It didn’t take long for me to grow attached to the characters, and surprisingly there were none that I hated beyond the main villain (who completely deserves every bit of Velvet’s rage). Typically in the Tales series, there is at least one annoying character— often the child sidekick— who gets on my nerves. This time around, they are all very likeable.

Compared to the last game in the series, Berseria uses a much brighter palette with more detailed environments, but unfortunately that doesn’t carry into the architecture of the cities. Most of the cities in the game are built with obviously repeating structures— but honestly it doesn’t really affect the overall experience. The English version of this game was ported to the Playstation 4, but in Japan it was released on both the Playstation 3 and the Playstation 4, so I give it a bit of credit.

The anime-inspired character models are much cleaner than in the previous games, and they still have customization options for each one. If you’re a completionist like me, you’ll spend most of your time collecting “Katz souls” which are hidden in special treasure chests scattered all over the game’s open areas. Release them, and these silly cat creatures will give you items to customize your characters—everything from cowboy hats to glasses and hairstyles.

The dungeons and explorable area designs are massive, and will have you traveling by foot along linear, winding paths. Backtracking through dungeons and crossing long expanses is definitely tedious at times, but the random character interactions make it better. Eventually, you’ll get a finicky hoverboard that allows you to move faster and avoid battling enemies in the wild, but that’s a little over halfway through the game.

Berseria’s combat is a pretty big departure from the setups in previous Tales games. Each new iteration of their trademark action system, the Linear-Motion-Battle System, has tried to improve on the last, and Berseria makes some of the most interesting tweaks to date. For starters, basic attacks have been removed completely and in their place you now only have flashy special moves, called Martial Artes and Hidden Artes. These can be hot-keyed to a single button on the controller and put in any order you’d like. The player gets a pool of action points that they can spend to perform these Artes called the “Soul Gauge.” The Gauge can hold up to 5 points at once, and automatically recovers over time. If you use all your souls at once, you’ll be able to take more actions—but if the Gauge is empty, enemies will be able to defend against your attacks more efficiently.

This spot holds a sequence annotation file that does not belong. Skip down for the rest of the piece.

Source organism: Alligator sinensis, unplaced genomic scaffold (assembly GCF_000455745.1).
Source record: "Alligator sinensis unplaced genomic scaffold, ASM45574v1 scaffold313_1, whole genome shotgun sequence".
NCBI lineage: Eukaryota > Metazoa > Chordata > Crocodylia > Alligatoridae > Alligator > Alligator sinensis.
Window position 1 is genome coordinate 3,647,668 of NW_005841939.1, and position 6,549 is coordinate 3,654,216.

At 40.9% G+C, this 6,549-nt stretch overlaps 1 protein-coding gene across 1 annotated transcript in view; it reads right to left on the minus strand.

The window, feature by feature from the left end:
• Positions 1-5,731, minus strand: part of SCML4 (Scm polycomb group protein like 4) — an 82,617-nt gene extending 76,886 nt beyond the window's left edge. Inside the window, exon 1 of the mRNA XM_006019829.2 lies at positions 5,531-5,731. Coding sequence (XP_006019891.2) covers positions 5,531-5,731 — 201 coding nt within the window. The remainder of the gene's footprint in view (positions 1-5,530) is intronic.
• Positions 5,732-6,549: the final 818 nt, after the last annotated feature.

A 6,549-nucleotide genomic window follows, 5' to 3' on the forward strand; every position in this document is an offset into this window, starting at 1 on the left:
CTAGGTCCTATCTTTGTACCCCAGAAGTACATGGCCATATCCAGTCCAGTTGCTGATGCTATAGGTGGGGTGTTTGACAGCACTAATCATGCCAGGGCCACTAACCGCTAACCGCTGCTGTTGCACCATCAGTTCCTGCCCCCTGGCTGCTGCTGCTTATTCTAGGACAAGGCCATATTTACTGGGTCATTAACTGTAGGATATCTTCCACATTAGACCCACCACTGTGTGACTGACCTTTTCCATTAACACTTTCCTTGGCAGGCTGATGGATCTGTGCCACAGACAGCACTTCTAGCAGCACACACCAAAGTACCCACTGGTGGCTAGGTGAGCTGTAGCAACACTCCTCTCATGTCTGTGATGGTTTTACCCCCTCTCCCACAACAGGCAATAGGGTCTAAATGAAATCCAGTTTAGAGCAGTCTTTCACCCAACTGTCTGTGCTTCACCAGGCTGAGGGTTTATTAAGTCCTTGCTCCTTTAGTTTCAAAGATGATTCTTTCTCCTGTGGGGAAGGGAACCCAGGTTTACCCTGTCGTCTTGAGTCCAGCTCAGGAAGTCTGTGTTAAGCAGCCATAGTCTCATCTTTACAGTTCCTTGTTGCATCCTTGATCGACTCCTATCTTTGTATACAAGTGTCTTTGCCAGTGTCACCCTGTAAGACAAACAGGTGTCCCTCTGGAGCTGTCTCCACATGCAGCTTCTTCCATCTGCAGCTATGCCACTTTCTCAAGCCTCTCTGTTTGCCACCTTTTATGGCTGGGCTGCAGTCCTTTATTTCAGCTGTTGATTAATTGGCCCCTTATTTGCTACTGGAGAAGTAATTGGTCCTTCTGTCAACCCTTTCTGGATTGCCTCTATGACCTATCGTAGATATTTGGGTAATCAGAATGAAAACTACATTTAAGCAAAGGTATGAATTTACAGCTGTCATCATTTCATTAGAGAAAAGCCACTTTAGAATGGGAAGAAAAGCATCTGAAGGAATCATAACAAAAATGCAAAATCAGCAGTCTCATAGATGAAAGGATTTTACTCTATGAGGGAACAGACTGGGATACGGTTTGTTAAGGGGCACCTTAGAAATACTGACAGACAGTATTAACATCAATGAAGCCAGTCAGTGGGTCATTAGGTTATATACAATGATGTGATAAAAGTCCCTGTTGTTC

If the Soul Gauge reaches a high enough point in combat, each character can activate a unique skill called “Break Soul” where they can go beyond the normal combo limit and perform special attacks. Velvet, for instance, will activate her demon arm and tear through enemies like Swiss cheese in a hellish barrage, and then finish with a powerful elemental attack.

You can also freely move around the battlefield at all times without any cost, unlike the previous entries, and the camera is very responsive and simple to control. At first, I wasn’t sure I would like the changes, but after practice I realized how much more fluid the battles have become. Chaining combos together is quite easy, but knowing your opponents’ weaknesses and knowing when to attack or defend keeps the battles engaging.

By maxing out the Soul Gauge and consuming all the points at once, a character can then perform the series’ popular Mystic Artes, which are flashy final moves that do immense damage. As a series fan, I was particularly happy that the Gauge governing Mystic Artes is not shared by the group. This way, potentially every single character in a battle could perform their Mystic Arte, unlike previous games where players would pretty much have to choose one character to do it.